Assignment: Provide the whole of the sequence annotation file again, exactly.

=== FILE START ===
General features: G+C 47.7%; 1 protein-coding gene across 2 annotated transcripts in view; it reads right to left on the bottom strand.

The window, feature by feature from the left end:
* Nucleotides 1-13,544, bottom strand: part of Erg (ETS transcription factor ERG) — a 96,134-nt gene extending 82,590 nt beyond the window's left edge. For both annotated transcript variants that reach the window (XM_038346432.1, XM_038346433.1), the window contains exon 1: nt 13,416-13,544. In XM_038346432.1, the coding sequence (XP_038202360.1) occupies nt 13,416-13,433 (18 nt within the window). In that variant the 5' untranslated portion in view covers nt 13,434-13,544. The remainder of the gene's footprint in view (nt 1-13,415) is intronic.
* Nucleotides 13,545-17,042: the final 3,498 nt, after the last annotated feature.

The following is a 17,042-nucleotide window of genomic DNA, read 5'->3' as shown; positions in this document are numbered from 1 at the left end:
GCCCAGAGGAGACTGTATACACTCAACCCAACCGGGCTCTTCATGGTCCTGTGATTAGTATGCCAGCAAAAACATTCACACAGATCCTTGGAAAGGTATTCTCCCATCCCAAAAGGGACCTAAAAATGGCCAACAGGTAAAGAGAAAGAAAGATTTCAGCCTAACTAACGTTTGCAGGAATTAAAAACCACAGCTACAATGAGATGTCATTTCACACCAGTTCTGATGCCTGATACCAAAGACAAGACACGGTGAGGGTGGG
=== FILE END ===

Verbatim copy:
General features: G+C 47.7%; 1 protein-coding gene across 2 annotated transcripts in view; it reads right to left on the bottom strand.

The window, feature by feature from the left end:
* Nucleotides 1-13,544, bottom strand: part of Erg (ETS transcription factor ERG) — a 96,134-nt gene extending 82,590 nt beyond the window's left edge. For both annotated transcript variants that reach the window (XM_038346432.1, XM_038346433.1), the window contains exon 1: nt 13,416-13,544. In XM_038346432.1, the coding sequence (XP_038202360.1) occupies nt 13,416-13,433 (18 nt within the window). In that variant the 5' untranslated portion in view covers nt 13,434-13,544. The remainder of the gene's footprint in view (nt 1-13,415) is intronic.
* Nucleotides 13,545-17,042: the final 3,498 nt, after the last annotated feature.

The following is a 17,042-nucleotide window of genomic DNA, read 5'->3' as shown; positions in this document are numbered from 1 at the left end:
GCCCAGAGGAGACTGTATACACTCAACCCAACCGGGCTCTTCATGGTCCTGTGATTAGTATGCCAGCAAAAACATTCACACAGATCCTTGGAAAGGTATTCTCCCATCCCAAAAGGGACCTAAAAATGGCCAACAGGTAAAGAGAAAGAAAGATTTCAGCCTAACTAACGTTTGCAGGAATTAAAAACCACAGCTACAATGAGATGTCATTTCACACCAGTTCTGATGCCTGATACCAAAGACAAGACACGGTGAGGGTGGG